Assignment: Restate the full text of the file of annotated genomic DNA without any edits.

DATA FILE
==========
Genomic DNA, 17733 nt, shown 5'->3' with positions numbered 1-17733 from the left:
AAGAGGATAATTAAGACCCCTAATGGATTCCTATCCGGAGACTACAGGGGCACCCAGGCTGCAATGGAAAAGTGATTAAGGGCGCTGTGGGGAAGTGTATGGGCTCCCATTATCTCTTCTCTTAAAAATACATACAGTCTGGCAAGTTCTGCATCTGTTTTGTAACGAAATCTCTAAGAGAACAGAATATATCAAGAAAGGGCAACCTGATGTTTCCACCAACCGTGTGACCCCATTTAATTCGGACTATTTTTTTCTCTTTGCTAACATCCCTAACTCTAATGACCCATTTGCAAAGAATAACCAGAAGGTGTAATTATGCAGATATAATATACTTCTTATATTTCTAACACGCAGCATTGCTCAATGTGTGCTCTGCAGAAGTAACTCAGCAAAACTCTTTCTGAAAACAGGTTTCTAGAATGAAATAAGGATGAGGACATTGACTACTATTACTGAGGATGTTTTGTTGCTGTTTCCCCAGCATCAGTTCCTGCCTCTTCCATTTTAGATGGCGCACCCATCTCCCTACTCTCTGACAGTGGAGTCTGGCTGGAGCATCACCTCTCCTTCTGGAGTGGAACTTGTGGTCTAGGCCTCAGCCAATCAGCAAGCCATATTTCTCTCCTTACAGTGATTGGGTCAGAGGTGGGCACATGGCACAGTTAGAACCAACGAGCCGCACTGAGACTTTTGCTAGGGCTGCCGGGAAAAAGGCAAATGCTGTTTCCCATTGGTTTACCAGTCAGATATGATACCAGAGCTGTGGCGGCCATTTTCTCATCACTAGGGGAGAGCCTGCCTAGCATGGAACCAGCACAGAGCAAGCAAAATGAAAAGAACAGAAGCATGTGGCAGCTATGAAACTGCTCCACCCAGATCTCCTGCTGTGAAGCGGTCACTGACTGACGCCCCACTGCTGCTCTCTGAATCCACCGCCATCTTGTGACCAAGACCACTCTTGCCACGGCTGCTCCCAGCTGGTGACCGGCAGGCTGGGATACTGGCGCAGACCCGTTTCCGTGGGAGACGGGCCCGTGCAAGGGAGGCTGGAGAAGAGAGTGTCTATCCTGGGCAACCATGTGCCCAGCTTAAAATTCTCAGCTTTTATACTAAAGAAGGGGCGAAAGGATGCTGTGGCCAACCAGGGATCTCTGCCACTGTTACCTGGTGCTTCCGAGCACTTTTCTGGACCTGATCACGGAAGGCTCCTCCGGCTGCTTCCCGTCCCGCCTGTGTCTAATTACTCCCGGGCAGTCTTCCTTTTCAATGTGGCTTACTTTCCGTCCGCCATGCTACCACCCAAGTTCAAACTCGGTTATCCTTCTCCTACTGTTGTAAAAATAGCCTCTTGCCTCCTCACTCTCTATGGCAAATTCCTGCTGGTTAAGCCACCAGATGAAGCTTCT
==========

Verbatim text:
Genomic DNA, 17733 nt, shown 5'->3' with positions numbered 1-17733 from the left:
AAGAGGATAATTAAGACCCCTAATGGATTCCTATCCGGAGACTACAGGGGCACCCAGGCTGCAATGGAAAAGTGATTAAGGGCGCTGTGGGGAAGTGTATGGGCTCCCATTATCTCTTCTCTTAAAAATACATACAGTCTGGCAAGTTCTGCATCTGTTTTGTAACGAAATCTCTAAGAGAACAGAATATATCAAGAAAGGGCAACCTGATGTTTCCACCAACCGTGTGACCCCATTTAATTCGGACTATTTTTTTCTCTTTGCTAACATCCCTAACTCTAATGACCCATTTGCAAAGAATAACCAGAAGGTGTAATTATGCAGATATAATATACTTCTTATATTTCTAACACGCAGCATTGCTCAATGTGTGCTCTGCAGAAGTAACTCAGCAAAACTCTTTCTGAAAACAGGTTTCTAGAATGAAATAAGGATGAGGACATTGACTACTATTACTGAGGATGTTTTGTTGCTGTTTCCCCAGCATCAGTTCCTGCCTCTTCCATTTTAGATGGCGCACCCATCTCCCTACTCTCTGACAGTGGAGTCTGGCTGGAGCATCACCTCTCCTTCTGGAGTGGAACTTGTGGTCTAGGCCTCAGCCAATCAGCAAGCCATATTTCTCTCCTTACAGTGATTGGGTCAGAGGTGGGCACATGGCACAGTTAGAACCAACGAGCCGCACTGAGACTTTTGCTAGGGCTGCCGGGAAAAAGGCAAATGCTGTTTCCCATTGGTTTACCAGTCAGATATGATACCAGAGCTGTGGCGGCCATTTTCTCATCACTAGGGGAGAGCCTGCCTAGCATGGAACCAGCACAGAGCAAGCAAAATGAAAAGAACAGAAGCATGTGGCAGCTATGAAACTGCTCCACCCAGATCTCCTGCTGTGAAGCGGTCACTGACTGACGCCCCACTGCTGCTCTCTGAATCCACCGCCATCTTGTGACCAAGACCACTCTTGCCACGGCTGCTCCCAGCTGGTGACCGGCAGGCTGGGATACTGGCGCAGACCCGTTTCCGTGGGAGACGGGCCCGTGCAAGGGAGGCTGGAGAAGAGAGTGTCTATCCTGGGCAACCATGTGCCCAGCTTAAAATTCTCAGCTTTTATACTAAAGAAGGGGCGAAAGGATGCTGTGGCCAACCAGGGATCTCTGCCACTGTTACCTGGTGCTTCCGAGCACTTTTCTGGACCTGATCACGGAAGGCTCCTCCGGCTGCTTCCCGTCCCGCCTGTGTCTAATTACTCCCGGGCAGTCTTCCTTTTCAATGTGGCTTACTTTCCGTCCGCCATGCTACCACCCAAGTTCAAACTCGGTTATCCTTCTCCTACTGTTGTAAAAATAGCCTCTTGCCTCCTCACTCTCTATGGCAAATTCCTGCTGGTTAAGCCACCAGATGAAGCTTCT